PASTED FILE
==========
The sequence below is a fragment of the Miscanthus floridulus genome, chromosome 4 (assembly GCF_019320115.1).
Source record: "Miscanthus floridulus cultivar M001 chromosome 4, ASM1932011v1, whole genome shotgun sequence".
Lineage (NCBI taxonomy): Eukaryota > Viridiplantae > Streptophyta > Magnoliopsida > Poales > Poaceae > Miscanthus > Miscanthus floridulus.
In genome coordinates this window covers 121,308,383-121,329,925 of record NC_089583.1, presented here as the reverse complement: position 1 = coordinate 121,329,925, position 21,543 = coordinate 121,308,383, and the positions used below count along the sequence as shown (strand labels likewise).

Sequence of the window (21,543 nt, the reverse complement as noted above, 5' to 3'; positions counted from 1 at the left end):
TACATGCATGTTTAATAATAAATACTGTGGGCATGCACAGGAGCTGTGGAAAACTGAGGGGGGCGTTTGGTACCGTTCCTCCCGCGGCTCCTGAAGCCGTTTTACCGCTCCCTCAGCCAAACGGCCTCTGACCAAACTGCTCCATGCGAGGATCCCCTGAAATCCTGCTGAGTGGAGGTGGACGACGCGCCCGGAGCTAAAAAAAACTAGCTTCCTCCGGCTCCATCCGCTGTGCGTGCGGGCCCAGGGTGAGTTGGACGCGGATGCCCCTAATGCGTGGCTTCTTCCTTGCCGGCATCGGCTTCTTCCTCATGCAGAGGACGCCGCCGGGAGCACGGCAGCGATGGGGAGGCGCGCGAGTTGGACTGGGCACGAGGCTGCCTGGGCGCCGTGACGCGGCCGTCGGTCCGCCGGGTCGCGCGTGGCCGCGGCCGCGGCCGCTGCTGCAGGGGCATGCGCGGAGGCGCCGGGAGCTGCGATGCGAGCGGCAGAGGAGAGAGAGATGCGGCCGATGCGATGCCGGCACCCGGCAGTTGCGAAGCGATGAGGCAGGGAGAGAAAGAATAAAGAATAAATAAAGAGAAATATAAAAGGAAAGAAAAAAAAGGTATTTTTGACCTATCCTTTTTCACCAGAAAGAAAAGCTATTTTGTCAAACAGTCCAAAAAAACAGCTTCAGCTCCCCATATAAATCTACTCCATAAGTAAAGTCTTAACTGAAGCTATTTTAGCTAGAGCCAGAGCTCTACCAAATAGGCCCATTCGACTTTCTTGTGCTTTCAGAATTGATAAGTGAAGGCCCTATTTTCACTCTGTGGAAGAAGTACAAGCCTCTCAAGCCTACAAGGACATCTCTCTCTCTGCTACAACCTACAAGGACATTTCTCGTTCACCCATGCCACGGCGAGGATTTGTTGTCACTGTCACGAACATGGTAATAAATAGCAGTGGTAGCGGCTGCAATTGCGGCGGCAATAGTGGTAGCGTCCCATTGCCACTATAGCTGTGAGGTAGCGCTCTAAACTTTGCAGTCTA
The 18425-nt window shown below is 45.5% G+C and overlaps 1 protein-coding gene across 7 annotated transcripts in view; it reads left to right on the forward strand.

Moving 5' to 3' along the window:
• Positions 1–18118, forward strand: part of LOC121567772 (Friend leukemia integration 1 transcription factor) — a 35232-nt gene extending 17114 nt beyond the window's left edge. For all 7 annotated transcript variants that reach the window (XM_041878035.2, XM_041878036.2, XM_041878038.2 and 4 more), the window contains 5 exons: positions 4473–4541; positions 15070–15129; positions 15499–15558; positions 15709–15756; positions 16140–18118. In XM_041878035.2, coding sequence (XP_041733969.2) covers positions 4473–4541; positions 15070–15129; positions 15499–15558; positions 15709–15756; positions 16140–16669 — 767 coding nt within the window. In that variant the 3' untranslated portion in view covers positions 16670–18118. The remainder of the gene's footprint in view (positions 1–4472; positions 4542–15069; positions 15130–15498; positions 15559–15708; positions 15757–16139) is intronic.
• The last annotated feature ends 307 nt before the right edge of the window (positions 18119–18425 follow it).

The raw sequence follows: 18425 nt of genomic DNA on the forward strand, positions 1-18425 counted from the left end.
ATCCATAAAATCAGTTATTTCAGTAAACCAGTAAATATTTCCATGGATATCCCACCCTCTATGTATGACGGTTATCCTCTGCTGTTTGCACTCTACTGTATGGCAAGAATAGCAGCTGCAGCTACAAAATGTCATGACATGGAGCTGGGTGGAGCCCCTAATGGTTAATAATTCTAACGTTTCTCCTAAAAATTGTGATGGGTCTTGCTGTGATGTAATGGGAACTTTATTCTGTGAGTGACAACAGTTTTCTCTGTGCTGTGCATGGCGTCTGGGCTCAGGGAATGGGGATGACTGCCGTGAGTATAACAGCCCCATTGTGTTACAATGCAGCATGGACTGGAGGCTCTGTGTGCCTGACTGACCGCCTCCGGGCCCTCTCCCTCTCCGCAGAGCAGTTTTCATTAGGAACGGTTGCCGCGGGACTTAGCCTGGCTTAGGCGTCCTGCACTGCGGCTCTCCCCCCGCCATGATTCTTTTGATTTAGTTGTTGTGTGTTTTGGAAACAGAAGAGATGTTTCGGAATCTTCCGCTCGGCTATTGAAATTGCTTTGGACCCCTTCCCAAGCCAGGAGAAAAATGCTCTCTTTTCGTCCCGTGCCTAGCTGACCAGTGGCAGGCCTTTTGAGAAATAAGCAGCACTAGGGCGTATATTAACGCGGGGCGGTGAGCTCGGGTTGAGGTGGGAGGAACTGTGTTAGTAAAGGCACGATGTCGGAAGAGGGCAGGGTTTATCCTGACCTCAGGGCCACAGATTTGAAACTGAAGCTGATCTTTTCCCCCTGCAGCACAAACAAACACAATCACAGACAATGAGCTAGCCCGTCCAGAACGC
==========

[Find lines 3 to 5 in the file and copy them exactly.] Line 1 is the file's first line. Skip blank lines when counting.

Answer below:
Lineage (NCBI taxonomy): Eukaryota > Viridiplantae > Streptophyta > Magnoliopsida > Poales > Poaceae > Miscanthus > Miscanthus floridulus.
In genome coordinates this window covers 121,308,383-121,329,925 of record NC_089583.1, presented here as the reverse complement: position 1 = coordinate 121,329,925, position 21,543 = coordinate 121,308,383, and the positions used below count along the sequence as shown (strand labels likewise).

Sequence of the window (21,543 nt, the reverse complement as noted above, 5' to 3'; positions counted from 1 at the left end):